Posted by Jill Kerby on March 29 2009 @ 22:07
LD writes from Dublin: Late last year my mother-in-law discovered that a life assurance policy her husband had taken out in the mid 1980's with Phoenix Life Limited (a UK company) was still valid. We wrote to the insurance company to see if this policy was still valid – he died in March 2005 - and they confirmed it was and was worth €7,200. However, when they found out he died in 2005 the amount was reduced to €4,800 as the benefit is calculated on the date of death. She finally received the €4,800 which included an ex-gratia payment of €737 due to the delay in settling the claim but they deducted income tax of €184. Is it correct that a death benefit is calculated on the date of death even if the policy was still earning earning interest from March 2005? Should tax have been deducted, even though my mother-in-law is not a UK resident? Will she have to pay any Irish tax on the payment she has received?
I learned that it was only after receiving correspondence from Phoenix Insurance in England that you discovered this lump sum policy existed and that it had been put into a ‘fully paid up” status not long after it was purchased. According to John Geraghty, of discount broker, www.labrokers.ie, Phoenix Insurance mainly sold with-profits whole of life policies and this policyprobably had a very low death benefit sum assured. The payments you were quoted are probably the investment values at those two dates, he says, that may also include a small death benefit. The amounts quoted are “puzzling” as is the tax deduction and should be investigated further, says Geraghty. You have no record of who sold your father-in-law this policy, but he believes it was probably sold through the Scottish Provident here, whose address is Styne House, Upper Hatch St, D2. (Tel 01 6382900). You should contact them for an explanation about the maturity value. “If your reader does not get a satisfactory explanation, she can progress her complaint to the Office of the Financial Ombudsman.” Finally, as a spouse, your mother-in-law is exempt from any Irish tax liability.
NG writes from Co Galway: When I reached the age of 66 in 2003 I invested that portion of my private pension fund not subject to the 25% tax free lump sum – less than €200,000 - into an Approved Retirement Fund (ARF). I was very attracted to the ARF as I was in receipt of the state pension and was still doing some consultancy work worth about €44,000 a year. I had been told I was in complete control of my ARF. In September 2007 I was advised that my ARF would now be subject to tax and was given some options. I chose to withdraw 1% of its value in the first year, 2% in the second year and 3% this year and future years, all amounts subject to tax. My combined pension and income means I pay higher rate income tax, but I had always intended to start withdrawing from my ARF after I was fully retired and paying a lower tax rate. I now find my ARF being eroded on two fronts – its value is dropping due to the economic climate and from the tax levy. I believe this disadvantage should be highlighted – it certainly is not the product that I invested in.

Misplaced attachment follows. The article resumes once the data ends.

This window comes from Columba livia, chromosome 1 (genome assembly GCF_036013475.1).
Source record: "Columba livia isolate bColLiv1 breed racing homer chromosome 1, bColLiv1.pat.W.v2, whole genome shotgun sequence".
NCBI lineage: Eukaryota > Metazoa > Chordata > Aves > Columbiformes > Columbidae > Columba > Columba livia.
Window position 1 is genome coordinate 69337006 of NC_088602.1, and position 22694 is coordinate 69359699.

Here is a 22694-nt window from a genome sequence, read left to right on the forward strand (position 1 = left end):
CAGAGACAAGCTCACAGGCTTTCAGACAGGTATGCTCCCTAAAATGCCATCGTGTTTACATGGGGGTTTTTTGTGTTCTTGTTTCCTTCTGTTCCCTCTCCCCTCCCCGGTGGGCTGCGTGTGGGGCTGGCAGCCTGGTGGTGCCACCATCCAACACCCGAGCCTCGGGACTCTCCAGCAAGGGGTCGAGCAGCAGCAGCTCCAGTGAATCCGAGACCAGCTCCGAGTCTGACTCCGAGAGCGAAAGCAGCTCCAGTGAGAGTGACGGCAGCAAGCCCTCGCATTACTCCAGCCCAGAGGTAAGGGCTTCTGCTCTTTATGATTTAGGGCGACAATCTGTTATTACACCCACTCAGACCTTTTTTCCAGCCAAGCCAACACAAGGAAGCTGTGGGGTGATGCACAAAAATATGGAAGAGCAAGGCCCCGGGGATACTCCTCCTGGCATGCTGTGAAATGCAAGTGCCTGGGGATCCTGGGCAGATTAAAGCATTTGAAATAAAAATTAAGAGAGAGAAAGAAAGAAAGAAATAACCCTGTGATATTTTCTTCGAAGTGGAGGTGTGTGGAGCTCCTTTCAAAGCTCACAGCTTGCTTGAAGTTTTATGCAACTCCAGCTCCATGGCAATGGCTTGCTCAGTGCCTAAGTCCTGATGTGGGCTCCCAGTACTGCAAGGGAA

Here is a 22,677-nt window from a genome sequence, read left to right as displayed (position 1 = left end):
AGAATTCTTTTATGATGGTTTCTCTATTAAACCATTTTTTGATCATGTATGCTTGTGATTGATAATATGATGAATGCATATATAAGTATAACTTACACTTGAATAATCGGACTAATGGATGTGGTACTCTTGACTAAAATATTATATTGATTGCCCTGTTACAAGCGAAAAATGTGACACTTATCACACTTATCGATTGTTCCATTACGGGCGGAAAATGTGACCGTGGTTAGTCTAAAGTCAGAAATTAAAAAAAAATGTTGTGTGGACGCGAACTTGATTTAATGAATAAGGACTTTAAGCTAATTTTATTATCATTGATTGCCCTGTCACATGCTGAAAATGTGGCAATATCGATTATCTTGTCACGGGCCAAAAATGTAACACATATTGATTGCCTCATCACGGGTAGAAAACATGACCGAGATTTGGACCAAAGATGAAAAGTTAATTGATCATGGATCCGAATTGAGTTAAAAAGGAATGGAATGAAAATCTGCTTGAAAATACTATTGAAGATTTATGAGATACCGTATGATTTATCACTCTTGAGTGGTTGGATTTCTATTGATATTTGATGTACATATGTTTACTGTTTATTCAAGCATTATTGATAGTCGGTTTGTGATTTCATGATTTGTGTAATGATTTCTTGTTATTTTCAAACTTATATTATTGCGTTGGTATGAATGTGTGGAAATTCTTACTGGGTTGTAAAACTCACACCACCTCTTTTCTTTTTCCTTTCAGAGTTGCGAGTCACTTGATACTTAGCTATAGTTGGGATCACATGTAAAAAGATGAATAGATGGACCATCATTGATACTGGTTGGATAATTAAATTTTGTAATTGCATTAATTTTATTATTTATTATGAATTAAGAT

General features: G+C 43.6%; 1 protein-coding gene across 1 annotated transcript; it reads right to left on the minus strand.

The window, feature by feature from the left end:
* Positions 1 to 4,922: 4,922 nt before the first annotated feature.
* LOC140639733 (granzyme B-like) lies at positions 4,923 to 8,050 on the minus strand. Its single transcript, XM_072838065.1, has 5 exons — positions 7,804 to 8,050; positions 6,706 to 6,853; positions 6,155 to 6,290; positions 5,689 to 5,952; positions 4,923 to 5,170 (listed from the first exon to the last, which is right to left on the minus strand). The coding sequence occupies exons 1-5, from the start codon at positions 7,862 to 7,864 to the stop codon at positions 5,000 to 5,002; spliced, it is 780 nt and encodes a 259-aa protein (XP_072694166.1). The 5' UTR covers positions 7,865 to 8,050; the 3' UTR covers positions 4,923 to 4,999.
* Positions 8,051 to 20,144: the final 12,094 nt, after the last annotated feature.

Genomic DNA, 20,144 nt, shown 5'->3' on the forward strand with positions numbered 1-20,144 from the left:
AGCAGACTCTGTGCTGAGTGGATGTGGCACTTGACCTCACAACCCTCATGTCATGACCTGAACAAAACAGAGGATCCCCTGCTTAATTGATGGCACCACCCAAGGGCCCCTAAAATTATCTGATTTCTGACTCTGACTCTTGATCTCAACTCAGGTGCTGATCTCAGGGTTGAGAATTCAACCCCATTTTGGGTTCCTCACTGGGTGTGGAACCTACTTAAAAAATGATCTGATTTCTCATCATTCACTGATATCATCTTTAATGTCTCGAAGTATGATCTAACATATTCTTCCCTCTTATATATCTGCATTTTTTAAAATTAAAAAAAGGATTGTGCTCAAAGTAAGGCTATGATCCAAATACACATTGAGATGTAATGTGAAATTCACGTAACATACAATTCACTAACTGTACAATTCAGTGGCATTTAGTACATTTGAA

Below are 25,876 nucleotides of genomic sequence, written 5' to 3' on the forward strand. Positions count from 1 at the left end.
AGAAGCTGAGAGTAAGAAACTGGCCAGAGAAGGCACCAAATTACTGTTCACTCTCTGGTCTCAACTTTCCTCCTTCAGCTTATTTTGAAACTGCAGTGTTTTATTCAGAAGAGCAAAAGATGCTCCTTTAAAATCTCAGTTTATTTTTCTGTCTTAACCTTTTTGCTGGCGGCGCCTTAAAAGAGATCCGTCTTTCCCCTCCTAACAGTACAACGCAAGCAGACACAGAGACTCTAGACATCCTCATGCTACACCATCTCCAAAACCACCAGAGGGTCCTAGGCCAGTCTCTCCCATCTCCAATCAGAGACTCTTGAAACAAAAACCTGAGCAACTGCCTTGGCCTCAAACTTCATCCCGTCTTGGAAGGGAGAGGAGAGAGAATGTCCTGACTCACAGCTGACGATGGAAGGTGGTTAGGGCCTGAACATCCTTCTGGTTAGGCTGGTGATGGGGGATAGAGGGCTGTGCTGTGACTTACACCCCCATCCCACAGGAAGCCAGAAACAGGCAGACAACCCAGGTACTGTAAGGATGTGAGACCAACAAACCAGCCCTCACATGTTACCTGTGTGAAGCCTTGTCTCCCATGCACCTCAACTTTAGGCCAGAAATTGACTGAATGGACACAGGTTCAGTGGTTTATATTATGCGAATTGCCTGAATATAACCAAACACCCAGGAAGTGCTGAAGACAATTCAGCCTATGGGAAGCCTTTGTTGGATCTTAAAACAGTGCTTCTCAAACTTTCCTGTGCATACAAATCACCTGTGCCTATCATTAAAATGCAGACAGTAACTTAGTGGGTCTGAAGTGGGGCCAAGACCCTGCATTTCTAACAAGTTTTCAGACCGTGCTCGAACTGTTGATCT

All withdrawals from an ARF are liable to income tax at your highest rate. But it was the Finance Act 2006 that introduced a tax on ‘imputed distributions’ of 2% on the value of the ARF in 2008 and 3% in 2009 and every year thereafter. That said, if you do make a withdrawal, that amount canbe deducted from 3% imputed tax. This tax was introduced as a way to encourage the withdrawal of some pension income, which the government claims was always the purpose of the ARF; it was not intended as a way to defer tax in retirement. Your concern about your eroding fund is understandable, but I suggest you review the underlying assets in your ARF and try to find a more secure assetsfor some or all of your money. Unfortunately, converting your ARF into an annuity and pension income – which you can still do - isn’t much of an alternative, given the poor state of bond yields.
FB writes from Limerick: I have recently been told that my mortgage with EBS has been transferred to a new company - EBS Mortgage Finance. The cover letter states that 'in the ordinary course of business' the society will set the interest rate and administer the loan. Given that my debt is now effectively owned by someone else, can this new subsidiary set a different rate of interest at some point in the future? I know the letter states ordinary course of business, but what if there is an extra-ordinary event? And can EBS just do this without my permission?
My understanding is that the terms of your contract with the EBS has not been changed as a result of this transfer of business to EBS Mortgage Finance company. Unless you have a fixed rate loan or a tracker mortgage contract, the building society can set a new interest rate at any time. Lenders usually don’t do this (unless the ECB rate changes) but it is within their right to do so, say, if there was a huge loss of lending or deposit business – the extraordinary event to which you refer. If you are unhappy with this new arrangement, you can always try to take your business to a different lender.